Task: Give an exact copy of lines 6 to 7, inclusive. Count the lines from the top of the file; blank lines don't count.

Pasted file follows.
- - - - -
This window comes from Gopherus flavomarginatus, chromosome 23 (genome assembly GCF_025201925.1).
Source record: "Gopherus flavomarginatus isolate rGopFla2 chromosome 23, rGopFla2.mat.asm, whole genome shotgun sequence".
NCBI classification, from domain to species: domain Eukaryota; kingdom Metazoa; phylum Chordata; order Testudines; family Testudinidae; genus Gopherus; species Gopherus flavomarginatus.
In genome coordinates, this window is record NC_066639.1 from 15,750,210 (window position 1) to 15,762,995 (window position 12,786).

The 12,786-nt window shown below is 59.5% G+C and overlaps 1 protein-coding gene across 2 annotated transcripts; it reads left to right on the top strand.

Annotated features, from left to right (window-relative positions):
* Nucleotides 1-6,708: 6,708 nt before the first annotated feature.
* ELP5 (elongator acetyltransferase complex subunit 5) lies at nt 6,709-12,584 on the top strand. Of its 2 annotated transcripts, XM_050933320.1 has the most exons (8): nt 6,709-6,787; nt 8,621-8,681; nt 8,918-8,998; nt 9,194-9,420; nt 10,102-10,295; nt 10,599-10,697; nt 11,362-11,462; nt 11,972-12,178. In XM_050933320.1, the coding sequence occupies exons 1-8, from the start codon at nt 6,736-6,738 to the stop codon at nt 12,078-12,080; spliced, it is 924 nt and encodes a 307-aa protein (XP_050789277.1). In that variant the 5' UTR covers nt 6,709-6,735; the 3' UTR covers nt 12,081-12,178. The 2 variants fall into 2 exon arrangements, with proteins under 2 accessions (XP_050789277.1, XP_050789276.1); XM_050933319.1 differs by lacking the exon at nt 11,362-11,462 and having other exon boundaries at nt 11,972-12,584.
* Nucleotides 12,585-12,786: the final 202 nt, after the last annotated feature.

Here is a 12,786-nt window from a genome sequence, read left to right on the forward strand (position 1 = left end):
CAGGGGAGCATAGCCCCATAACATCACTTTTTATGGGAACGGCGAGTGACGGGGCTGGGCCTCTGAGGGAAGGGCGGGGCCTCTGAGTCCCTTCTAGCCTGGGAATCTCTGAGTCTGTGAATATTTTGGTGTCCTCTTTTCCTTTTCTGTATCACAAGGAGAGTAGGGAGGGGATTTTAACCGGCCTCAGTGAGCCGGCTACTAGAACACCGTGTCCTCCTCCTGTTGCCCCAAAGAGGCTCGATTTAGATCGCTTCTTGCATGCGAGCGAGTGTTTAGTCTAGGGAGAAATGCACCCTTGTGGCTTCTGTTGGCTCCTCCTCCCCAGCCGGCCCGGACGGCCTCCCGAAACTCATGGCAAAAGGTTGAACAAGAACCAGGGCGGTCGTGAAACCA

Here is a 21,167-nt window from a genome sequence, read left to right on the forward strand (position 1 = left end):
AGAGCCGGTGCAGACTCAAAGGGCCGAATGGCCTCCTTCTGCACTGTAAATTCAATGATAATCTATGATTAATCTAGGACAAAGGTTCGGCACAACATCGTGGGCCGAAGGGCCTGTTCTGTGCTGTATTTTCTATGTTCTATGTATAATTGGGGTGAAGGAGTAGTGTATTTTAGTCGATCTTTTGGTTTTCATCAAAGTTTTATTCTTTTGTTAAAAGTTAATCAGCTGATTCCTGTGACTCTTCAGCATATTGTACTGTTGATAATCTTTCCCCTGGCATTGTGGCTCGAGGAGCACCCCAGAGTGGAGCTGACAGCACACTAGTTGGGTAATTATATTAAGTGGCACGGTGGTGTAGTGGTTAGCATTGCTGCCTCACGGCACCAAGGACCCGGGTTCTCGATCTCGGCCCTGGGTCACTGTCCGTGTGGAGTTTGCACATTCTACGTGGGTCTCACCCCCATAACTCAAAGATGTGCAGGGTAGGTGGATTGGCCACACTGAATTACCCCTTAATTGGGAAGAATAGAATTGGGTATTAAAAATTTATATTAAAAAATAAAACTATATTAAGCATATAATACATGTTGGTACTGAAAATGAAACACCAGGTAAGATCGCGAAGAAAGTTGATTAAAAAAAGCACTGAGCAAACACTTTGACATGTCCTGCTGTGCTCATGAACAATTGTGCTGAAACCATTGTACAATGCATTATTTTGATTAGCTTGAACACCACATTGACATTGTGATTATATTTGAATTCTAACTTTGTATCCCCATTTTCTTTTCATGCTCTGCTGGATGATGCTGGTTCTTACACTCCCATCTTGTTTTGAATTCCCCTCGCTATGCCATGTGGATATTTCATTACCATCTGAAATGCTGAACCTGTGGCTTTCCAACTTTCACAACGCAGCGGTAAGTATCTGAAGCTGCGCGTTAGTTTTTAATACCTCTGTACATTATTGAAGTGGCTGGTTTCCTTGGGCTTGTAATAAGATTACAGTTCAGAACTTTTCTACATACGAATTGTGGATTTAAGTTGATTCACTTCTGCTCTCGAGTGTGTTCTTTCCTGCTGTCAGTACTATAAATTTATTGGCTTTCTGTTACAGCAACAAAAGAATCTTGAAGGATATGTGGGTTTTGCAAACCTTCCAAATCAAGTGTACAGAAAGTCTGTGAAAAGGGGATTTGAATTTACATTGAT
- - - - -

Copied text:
Annotated features, from left to right (window-relative positions):
* Nucleotides 1-6,708: 6,708 nt before the first annotated feature.